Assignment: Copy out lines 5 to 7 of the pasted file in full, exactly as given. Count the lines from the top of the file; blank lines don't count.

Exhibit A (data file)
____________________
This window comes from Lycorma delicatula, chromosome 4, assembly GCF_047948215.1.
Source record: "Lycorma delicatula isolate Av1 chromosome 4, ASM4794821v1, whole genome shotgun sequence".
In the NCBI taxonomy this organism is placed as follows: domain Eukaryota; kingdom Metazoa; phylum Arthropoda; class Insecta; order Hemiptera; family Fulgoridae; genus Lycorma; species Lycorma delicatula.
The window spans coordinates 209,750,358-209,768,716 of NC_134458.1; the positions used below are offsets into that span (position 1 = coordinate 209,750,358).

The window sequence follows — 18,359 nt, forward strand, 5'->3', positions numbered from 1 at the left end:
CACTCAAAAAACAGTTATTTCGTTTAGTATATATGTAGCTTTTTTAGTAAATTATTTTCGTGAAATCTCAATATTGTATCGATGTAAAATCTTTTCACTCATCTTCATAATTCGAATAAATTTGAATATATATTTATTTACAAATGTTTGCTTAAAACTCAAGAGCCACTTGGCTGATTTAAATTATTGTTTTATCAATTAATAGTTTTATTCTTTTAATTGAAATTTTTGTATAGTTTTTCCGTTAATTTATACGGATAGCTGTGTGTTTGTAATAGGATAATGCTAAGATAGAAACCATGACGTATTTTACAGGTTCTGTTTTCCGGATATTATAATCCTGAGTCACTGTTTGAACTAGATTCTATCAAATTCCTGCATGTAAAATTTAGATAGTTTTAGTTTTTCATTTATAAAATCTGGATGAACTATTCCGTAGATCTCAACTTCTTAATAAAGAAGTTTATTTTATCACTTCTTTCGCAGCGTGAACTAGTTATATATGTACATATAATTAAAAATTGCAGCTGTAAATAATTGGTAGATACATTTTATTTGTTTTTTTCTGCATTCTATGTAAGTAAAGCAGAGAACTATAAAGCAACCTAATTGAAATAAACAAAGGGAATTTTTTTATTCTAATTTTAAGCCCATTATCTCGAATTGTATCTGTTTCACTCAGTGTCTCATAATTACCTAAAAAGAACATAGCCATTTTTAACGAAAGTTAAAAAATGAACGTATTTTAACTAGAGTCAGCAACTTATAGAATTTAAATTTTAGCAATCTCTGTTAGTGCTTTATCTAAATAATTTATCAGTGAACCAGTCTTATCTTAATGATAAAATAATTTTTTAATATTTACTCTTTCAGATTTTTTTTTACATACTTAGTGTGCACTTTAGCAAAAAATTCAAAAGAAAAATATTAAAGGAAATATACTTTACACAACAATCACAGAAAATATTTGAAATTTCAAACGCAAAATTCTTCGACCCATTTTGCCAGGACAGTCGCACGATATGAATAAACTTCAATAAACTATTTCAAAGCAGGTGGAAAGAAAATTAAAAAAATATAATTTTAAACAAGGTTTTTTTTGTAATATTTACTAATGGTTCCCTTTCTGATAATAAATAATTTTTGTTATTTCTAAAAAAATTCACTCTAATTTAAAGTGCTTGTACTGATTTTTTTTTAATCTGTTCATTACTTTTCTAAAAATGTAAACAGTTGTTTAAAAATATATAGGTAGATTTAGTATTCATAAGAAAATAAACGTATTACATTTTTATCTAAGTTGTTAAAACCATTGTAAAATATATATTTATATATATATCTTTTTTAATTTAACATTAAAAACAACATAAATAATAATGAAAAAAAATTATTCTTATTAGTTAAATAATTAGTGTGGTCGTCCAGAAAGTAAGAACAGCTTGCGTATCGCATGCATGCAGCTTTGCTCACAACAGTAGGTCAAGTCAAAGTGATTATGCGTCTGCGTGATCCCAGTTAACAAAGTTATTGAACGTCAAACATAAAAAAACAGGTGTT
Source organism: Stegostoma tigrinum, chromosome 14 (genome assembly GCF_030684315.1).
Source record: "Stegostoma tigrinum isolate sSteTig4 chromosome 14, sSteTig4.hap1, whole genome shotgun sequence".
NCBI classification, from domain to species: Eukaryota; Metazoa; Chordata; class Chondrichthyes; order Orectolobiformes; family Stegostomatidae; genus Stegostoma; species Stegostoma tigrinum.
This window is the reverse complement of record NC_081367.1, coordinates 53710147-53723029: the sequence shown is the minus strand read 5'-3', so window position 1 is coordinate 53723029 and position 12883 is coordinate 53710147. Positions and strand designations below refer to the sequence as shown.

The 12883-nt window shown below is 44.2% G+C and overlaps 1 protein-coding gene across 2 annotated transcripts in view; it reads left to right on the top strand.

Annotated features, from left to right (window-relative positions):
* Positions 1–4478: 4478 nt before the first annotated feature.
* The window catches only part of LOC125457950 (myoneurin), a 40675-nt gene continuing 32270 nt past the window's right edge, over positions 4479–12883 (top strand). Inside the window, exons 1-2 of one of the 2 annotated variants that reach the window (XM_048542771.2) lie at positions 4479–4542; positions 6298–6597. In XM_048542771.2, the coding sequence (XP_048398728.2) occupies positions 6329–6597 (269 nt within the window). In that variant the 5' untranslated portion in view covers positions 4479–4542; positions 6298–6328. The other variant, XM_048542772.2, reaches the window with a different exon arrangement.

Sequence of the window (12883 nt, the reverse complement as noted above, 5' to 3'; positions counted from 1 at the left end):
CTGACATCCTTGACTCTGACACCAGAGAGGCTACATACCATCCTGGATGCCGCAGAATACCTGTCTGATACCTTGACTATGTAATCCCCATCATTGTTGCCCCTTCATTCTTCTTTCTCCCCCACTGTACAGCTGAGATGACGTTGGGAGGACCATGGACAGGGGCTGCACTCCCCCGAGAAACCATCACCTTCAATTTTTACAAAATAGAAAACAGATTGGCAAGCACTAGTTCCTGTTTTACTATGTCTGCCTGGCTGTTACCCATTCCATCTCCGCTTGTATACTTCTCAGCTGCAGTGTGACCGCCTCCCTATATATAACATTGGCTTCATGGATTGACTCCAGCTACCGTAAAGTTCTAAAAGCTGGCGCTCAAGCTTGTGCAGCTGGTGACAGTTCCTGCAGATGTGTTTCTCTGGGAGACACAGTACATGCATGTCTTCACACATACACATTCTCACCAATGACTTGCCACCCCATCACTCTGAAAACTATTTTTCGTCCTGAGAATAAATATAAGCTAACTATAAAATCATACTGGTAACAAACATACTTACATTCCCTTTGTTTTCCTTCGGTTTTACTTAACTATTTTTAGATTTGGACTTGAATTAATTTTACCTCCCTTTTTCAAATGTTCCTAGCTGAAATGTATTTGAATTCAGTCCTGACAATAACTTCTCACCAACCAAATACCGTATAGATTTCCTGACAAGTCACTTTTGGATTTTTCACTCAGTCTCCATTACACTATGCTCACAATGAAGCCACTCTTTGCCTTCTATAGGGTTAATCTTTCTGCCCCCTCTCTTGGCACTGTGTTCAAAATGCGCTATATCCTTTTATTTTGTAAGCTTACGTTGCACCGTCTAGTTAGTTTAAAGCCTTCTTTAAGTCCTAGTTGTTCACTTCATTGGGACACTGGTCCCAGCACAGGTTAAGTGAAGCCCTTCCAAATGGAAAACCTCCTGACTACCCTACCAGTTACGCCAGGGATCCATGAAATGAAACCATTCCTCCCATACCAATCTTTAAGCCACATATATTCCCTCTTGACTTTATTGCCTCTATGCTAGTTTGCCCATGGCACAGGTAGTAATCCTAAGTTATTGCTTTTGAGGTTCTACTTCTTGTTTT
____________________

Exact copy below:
The window sequence follows — 18,359 nt, forward strand, 5'->3', positions numbered from 1 at the left end:
CACTCAAAAAACAGTTATTTCGTTTAGTATATATGTAGCTTTTTTAGTAAATTATTTTCGTGAAATCTCAATATTGTATCGATGTAAAATCTTTTCACTCATCTTCATAATTCGAATAAATTTGAATATATATTTATTTACAAATGTTTGCTTAAAACTCAAGAGCCACTTGGCTGATTTAAATTATTGTTTTATCAATTAATAGTTTTATTCTTTTAATTGAAATTTTTGTATAGTTTTTCCGTTAATTTATACGGATAGCTGTGTGTTTGTAATAGGATAATGCTAAGATAGAAACCATGACGTATTTTACAGGTTCTGTTTTCCGGATATTATAATCCTGAGTCACTGTTTGAACTAGATTCTATCAAATTCCTGCATGTAAAATTTAGATAGTTTTAGTTTTTCATTTATAAAATCTGGATGAACTATTCCGTAGATCTCAACTTCTTAATAAAGAAGTTTATTTTATCACTTCTTTCGCAGCGTGAACTAGTTATATATGTACATATAATTAAAAATTGCAGCTGTAAATAATTGGTAGATACATTTTATTTGTTTTTTTCTGCATTCTATGTAAGTAAAGCAGAGAACTATAAAGCAACCTAATTGAAATAAACAAAGGGAATTTTTTTATTCTAATTTTAAGCCCATTATCTCGAATTGTATCTGTTTCACTCAGTGTCTCATAATTACCTAAAAAGAACATAGCCATTTTTAACGAAAGTTAAAAAATGAACGTATTTTAACTAGAGTCAGCAACTTATAGAATTTAAATTTTAGCAATCTCTGTTAGTGCTTTATCTAAATAATTTATCAGTGAACCAGTCTTATCTTAATGATAAAATAATTTTTTAATATTTACTCTTTCAGATTTTTTTTTACATACTTAGTGTGCACTTTAGCAAAAAATTCAAAAGAAAAATATTAAAGGAAATATACTTTACACAACAATCACAGAAAATATTTGAAATTTCAAACGCAAAATTCTTCGACCCATTTTGCCAGGACAGTCGCACGATATGAATAAACTTCAATAAACTATTTCAAAGCAGGTGGAAAGAAAATTAAAAAAATATAATTTTAAACAAGGTTTTTTTTGTAATATTTACTAATGGTTCCCTTTCTGATAATAAATAATTTTTGTTATTTCTAAAAAAATTCACTCTAATTTAAAGTGCTTGTACTGATTTTTTTTTAATCTGTTCATTACTTTTCTAAAAATGTAAACAGTTGTTTAAAAATATATAGGTAGATTTAGTATTCATAAGAAAATAAACGTATTACATTTTTATCTAAGTTGTTAAAACCATTGTAAAATATATATTTATATATATATCTTTTTTAATTTAACATTAAAAACAACATAAATAATAATGAAAAAAAATTATTCTTATTAGTTAAATAATTAGTGTGGTCGTCCAGAAAGTAAGAACAGCTTGCGTATCGCATGCATGCAGCTTTGCTCACAACAGTAGGTCAAGTCAAAGTGATTATGCGTCTGCGTGATCCCAGTTAACAAAGTTATTGAACGTCAAACATAAAAAAACAGGTGTT
Source organism: Stegostoma tigrinum, chromosome 14 (genome assembly GCF_030684315.1).